Nine years after Mildred and Richard were married, in the famous Loving vs. Virginia case, Chief Justice Warren and the eight associate justices ruled unanimously that marriage between members of different races was not unconstitutional, thus ending all race-based legal restrictions on marriage.

Mildred and Richard went home.

Illustration by Shadra Strickland

I have an autographed ARC to give to one fortunate reader. If you are new to my blog, share this on social media, or are a teacher/home school educator and plan to use this in your classroom, please let me know and I'll put your name in twice. Giveaway ends February 24th. 

Please see this interview with Powell that provides some of the backstory for this book; and an interview with Strickland with glimpses into her studio and this book.


Connie Porter Saunders said...

The poetry shared in this post is beautiful and Mildred and Richard's story is one that needs to be shared. Carol, thank you for this giveaway. I also shared on Twitter.


Carol Baldwin said...

The poetry is beautiful, Connie. Thanks for sharing on Twitter. Your name goes in twice and starts the list!

Theresa Milstein said...

Wow, some really powerful excerpts. I would love a chance to win this! I'm a teacher. I'll share this on Twitter and Facebook too.

tmilstein at gmail dot com

Carol Baldwin said...

I knew you would love this book, Theresa. Even if you don't win it, I hope you get your hands on it and share it with your students. It's powerful. You're in twice.

Joyce Moyer Hostetter said...

"Then he said,
If you were to go back to Virginia together--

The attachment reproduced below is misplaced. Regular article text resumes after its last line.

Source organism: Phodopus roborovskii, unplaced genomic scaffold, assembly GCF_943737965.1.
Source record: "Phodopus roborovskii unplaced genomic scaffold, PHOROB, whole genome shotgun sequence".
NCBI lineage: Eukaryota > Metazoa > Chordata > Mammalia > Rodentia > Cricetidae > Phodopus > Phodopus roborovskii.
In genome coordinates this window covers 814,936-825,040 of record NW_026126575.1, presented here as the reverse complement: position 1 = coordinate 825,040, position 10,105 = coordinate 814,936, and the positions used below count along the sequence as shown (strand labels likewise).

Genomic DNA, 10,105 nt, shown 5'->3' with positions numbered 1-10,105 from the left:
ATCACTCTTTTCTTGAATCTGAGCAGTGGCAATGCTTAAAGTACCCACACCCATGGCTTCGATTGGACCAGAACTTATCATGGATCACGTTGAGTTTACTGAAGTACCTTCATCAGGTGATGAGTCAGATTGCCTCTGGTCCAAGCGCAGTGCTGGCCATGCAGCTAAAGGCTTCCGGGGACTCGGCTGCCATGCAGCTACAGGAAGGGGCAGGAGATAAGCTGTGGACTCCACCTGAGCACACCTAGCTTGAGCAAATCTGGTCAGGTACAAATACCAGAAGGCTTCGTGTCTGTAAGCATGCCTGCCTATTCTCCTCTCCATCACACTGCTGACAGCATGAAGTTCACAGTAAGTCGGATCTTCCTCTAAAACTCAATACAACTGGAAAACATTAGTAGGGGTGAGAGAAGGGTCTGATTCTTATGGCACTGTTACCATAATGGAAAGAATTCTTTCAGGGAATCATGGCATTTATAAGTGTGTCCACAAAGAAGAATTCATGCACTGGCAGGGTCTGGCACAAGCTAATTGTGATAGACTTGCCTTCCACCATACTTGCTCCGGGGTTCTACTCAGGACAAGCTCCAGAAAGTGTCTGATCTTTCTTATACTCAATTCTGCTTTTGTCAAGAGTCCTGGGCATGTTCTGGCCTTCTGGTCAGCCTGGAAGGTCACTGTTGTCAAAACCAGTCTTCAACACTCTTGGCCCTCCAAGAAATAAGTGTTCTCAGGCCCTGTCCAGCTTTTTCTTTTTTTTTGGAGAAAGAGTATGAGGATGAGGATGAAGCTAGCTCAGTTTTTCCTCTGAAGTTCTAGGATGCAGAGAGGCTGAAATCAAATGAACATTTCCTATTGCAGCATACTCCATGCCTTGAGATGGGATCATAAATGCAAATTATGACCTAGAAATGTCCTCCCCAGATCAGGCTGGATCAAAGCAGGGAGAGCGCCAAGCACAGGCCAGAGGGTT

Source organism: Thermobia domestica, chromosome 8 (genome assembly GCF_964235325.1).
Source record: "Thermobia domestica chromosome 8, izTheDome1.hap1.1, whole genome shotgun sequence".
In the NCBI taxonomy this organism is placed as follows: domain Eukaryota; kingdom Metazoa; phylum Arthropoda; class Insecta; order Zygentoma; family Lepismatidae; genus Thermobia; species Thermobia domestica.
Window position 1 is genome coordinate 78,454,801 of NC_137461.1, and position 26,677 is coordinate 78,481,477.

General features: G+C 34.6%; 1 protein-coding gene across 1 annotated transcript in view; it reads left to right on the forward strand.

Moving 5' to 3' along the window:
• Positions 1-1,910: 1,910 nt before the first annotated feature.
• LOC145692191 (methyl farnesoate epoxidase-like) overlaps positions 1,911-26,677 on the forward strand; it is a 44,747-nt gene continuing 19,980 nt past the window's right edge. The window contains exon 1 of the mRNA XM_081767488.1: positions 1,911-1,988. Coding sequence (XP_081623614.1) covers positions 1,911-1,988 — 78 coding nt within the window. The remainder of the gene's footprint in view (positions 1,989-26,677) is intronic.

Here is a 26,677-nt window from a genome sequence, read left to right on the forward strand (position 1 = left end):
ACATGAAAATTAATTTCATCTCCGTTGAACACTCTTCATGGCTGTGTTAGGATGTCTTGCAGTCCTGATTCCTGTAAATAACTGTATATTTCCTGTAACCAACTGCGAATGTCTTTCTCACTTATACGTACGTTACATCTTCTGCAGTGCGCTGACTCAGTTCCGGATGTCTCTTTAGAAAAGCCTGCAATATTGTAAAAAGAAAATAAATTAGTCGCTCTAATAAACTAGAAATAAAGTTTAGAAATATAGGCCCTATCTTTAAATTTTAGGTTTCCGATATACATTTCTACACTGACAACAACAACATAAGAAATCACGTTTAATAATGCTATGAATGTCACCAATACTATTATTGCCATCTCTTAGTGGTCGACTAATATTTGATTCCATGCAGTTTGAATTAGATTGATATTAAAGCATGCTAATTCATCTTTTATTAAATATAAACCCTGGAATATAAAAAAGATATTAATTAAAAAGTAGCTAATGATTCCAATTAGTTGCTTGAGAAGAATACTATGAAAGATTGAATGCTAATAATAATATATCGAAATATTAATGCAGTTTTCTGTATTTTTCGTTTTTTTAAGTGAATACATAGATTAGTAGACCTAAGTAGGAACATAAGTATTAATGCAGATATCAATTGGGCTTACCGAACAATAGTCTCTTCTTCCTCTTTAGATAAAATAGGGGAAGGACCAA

get rearrested-
that might be a good way
to get this back in the courts.

This guy is complete nuts."

LOL! That's funny.

A documentary novel? I'm in. Totally in! Please don't give this to anybody else. Just kidding of course. This would be a terrific book for classroom teachers to use. So timely too.

Will share on FB.

Carol Baldwin said...

Glad to see your name here, Joyce. You and your grandkids would love this book. You're in twice.

Linda A. said...

Carol, Such a great book concept. Thanks for sharing yet another great review.

Carol Baldwin said...

Thank you, Linda. Happy to add your name to the list.

Janelle said...

Thanks for sharing this book, Carol! The story of the Lovings is so important! We've been working hard in my little town to encourage people to see the related movie ("Loving") as well. This looks like a wonderful book.

Carol Baldwin said...

Thanks, Janelle. Nice to hear your voice here! I assume you are still in the states, right?

Rosi said...

I promised myself I would start out of drawings until I get caught up on my reading, and then you do this. Yes, please, put my name in the hat. I really want to read this wonderful book. Thanks for the post.

Carol Baldwin said...

Thanks Rosi--I often feel the same way about your blog. You're in!

THE DOUBLE CROSSING by Sylvia Patience: A Middle Grade Historical Fiction Review, Author Interview, & Giveaway

  Sylvia Patience , the author of The Double Crossing   ( Paper Angel Press, 2023),   reached out to me with a request to review her histori...